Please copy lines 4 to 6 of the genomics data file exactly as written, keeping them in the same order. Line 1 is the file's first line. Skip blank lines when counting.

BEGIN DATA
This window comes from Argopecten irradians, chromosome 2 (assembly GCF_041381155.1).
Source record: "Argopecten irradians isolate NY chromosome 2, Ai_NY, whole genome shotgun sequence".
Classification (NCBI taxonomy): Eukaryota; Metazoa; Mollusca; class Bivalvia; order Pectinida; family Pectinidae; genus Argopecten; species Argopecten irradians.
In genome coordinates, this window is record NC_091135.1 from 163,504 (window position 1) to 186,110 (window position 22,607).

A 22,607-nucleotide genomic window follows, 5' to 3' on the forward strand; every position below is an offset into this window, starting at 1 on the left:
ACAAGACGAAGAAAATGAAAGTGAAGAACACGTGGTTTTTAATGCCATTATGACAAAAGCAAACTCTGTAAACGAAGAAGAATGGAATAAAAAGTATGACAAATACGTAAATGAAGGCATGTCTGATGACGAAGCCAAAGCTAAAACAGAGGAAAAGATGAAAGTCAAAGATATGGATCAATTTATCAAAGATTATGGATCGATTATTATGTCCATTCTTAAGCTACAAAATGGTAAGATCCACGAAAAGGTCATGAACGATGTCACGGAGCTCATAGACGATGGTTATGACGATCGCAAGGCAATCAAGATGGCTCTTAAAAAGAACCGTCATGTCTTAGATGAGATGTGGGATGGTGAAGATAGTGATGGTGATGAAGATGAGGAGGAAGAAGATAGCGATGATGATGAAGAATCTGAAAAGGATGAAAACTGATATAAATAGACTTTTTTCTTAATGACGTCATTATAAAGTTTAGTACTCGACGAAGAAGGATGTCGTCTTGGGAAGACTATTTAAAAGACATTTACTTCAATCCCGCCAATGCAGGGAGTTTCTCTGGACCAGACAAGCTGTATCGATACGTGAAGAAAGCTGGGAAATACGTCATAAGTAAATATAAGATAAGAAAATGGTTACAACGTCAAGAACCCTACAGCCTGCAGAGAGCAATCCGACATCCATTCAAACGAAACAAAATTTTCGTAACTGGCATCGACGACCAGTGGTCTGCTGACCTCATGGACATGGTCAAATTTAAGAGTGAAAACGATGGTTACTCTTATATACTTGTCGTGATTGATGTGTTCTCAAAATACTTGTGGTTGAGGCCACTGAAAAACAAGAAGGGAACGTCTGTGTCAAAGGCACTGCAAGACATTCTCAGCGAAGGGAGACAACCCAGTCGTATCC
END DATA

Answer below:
In genome coordinates, this window is record NC_091135.1 from 163,504 (window position 1) to 186,110 (window position 22,607).

A 22,607-nucleotide genomic window follows, 5' to 3' on the forward strand; every position below is an offset into this window, starting at 1 on the left:
ACAAGACGAAGAAAATGAAAGTGAAGAACACGTGGTTTTTAATGCCATTATGACAAAAGCAAACTCTGTAAACGAAGAAGAATGGAATAAAAAGTATGACAAATACGTAAATGAAGGCATGTCTGATGACGAAGCCAAAGCTAAAACAGAGGAAAAGATGAAAGTCAAAGATATGGATCAATTTATCAAAGATTATGGATCGATTATTATGTCCATTCTTAAGCTACAAAATGGTAAGATCCACGAAAAGGTCATGAACGATGTCACGGAGCTCATAGACGATGGTTATGACGATCGCAAGGCAATCAAGATGGCTCTTAAAAAGAACCGTCATGTCTTAGATGAGATGTGGGATGGTGAAGATAGTGATGGTGATGAAGATGAGGAGGAAGAAGATAGCGATGATGATGAAGAATCTGAAAAGGATGAAAACTGATATAAATAGACTTTTTTCTTAATGACGTCATTATAAAGTTTAGTACTCGACGAAGAAGGATGTCGTCTTGGGAAGACTATTTAAAAGACATTTACTTCAATCCCGCCAATGCAGGGAGTTTCTCTGGACCAGACAAGCTGTATCGATACGTGAAGAAAGCTGGGAAATACGTCATAAGTAAATATAAGATAAGAAAATGGTTACAACGTCAAGAACCCTACAGCCTGCAGAGAGCAATCCGACATCCATTCAAACGAAACAAAATTTTCGTAACTGGCATCGACGACCAGTGGTCTGCTGACCTCATGGACATGGTCAAATTTAAGAGTGAAAACGATGGTTACTCTTATATACTTGTCGTGATTGATGTGTTCTCAAAATACTTGTGGTTGAGGCCACTGAAAAACAAGAAGGGAACGTCTGTGTCAAAGGCACTGCAAGACATTCTCAGCGAAGGGAGACAACCCAGTCGTATCC